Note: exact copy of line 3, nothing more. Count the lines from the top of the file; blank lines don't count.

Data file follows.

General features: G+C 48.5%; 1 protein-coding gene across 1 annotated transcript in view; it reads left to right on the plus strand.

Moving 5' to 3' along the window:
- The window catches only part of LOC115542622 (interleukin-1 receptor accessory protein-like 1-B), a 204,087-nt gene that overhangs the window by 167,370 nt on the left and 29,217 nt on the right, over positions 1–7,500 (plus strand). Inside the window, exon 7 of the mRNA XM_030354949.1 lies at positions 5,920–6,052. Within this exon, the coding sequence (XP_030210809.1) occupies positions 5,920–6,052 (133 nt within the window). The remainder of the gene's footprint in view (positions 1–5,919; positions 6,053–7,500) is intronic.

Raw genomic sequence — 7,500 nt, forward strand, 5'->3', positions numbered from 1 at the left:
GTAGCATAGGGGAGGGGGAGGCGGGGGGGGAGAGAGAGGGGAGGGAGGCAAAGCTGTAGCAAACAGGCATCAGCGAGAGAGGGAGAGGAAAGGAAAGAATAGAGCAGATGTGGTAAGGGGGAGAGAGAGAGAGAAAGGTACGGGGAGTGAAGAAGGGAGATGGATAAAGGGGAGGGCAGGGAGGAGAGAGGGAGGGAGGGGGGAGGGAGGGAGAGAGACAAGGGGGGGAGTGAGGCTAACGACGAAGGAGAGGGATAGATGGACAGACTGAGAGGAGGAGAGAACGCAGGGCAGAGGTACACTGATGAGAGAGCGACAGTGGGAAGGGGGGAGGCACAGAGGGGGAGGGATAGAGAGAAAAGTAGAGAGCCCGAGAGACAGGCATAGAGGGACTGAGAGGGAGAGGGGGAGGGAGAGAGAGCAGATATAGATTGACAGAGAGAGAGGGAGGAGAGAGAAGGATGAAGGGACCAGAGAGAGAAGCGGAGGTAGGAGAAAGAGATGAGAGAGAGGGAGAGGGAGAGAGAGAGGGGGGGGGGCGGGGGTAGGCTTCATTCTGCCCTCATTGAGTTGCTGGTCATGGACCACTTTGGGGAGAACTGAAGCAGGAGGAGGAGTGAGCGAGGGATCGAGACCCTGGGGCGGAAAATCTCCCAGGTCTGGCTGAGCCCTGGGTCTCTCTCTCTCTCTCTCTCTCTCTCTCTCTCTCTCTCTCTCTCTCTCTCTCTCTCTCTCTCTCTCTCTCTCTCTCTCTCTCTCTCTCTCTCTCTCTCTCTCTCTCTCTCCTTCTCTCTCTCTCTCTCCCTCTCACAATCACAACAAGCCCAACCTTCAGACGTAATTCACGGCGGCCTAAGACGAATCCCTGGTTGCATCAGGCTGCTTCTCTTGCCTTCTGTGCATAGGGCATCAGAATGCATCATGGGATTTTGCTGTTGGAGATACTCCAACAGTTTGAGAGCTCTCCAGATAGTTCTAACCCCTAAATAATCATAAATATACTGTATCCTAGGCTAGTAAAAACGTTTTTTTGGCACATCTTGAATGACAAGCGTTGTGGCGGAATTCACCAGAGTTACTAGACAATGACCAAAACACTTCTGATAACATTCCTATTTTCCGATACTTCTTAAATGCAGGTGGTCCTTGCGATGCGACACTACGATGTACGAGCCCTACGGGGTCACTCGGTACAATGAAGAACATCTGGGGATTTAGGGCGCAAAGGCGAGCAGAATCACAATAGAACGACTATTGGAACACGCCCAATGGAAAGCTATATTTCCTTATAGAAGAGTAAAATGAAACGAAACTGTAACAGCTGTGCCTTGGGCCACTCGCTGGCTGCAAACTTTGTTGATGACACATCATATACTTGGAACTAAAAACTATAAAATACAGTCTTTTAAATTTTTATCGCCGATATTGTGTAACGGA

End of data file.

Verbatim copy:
- The window catches only part of LOC115542622 (interleukin-1 receptor accessory protein-like 1-B), a 204,087-nt gene that overhangs the window by 167,370 nt on the left and 29,217 nt on the right, over positions 1–7,500 (plus strand). Inside the window, exon 7 of the mRNA XM_030354949.1 lies at positions 5,920–6,052. Within this exon, the coding sequence (XP_030210809.1) occupies positions 5,920–6,052 (133 nt within the window). The remainder of the gene's footprint in view (positions 1–5,919; positions 6,053–7,500) is intronic.